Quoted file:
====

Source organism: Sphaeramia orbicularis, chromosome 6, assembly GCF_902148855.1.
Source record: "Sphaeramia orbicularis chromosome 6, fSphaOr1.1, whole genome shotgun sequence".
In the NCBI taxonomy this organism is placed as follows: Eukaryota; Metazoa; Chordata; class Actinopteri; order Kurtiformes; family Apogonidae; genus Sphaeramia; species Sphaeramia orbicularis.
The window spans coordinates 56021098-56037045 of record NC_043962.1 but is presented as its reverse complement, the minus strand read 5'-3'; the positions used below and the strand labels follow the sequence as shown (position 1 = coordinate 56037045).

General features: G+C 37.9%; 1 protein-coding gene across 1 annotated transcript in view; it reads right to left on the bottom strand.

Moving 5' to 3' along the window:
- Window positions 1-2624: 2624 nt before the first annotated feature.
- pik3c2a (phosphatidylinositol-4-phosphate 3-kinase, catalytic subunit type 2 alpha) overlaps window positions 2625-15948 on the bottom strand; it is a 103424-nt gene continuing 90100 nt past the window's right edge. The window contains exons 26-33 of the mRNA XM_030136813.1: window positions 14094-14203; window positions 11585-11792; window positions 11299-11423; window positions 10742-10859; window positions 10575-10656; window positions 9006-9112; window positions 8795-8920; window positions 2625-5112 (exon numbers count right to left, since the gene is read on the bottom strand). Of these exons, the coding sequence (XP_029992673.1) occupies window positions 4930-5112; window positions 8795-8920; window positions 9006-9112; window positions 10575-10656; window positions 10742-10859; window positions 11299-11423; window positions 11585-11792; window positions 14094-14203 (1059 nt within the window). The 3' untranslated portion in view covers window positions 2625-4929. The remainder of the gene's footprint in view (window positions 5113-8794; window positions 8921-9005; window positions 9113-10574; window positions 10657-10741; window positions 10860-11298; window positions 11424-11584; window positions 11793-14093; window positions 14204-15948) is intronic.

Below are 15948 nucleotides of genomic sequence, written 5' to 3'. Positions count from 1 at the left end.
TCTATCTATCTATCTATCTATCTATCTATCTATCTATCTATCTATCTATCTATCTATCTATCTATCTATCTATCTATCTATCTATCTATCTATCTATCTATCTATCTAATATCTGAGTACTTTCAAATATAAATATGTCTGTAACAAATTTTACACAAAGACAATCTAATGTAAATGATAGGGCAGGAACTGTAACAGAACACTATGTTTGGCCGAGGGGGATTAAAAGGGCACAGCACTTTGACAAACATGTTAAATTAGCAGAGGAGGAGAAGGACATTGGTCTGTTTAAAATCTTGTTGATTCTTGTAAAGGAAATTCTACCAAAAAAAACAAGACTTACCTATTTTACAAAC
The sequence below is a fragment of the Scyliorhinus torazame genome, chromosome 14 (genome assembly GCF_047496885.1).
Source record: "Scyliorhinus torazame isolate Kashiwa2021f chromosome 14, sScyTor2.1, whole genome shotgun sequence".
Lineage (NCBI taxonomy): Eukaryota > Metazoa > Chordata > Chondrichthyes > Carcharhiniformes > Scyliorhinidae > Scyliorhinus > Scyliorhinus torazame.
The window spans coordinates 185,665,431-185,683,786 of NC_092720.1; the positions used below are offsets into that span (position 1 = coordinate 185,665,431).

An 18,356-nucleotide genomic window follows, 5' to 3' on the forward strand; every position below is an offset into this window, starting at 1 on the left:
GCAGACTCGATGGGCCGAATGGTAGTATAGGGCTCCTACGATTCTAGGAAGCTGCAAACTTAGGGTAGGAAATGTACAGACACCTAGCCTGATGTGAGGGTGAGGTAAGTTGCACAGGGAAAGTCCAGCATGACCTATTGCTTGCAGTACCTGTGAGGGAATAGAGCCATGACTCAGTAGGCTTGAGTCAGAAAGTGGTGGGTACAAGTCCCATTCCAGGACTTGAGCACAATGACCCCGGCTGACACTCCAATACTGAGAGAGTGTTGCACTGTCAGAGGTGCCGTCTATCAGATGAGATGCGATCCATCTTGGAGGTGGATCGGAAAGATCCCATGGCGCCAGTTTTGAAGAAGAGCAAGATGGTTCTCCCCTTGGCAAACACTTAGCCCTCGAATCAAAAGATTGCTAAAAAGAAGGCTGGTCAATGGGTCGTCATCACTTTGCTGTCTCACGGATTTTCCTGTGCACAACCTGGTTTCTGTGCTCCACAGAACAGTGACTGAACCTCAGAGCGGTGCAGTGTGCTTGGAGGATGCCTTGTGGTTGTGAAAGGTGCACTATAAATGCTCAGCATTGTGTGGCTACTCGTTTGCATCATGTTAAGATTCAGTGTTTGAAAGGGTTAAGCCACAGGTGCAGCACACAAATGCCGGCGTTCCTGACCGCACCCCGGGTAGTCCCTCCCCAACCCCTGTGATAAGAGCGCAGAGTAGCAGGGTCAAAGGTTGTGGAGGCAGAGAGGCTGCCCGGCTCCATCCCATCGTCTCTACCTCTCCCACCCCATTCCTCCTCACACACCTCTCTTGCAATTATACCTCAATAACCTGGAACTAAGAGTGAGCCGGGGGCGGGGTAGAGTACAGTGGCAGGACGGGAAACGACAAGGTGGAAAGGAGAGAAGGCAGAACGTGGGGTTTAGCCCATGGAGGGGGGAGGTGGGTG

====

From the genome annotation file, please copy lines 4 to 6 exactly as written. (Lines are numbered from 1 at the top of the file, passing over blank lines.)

The window spans coordinates 56021098-56037045 of record NC_043962.1 but is presented as its reverse complement, the minus strand read 5'-3'; the positions used below and the strand labels follow the sequence as shown (position 1 = coordinate 56037045).

General features: G+C 37.9%; 1 protein-coding gene across 1 annotated transcript in view; it reads right to left on the bottom strand.

Moving 5' to 3' along the window: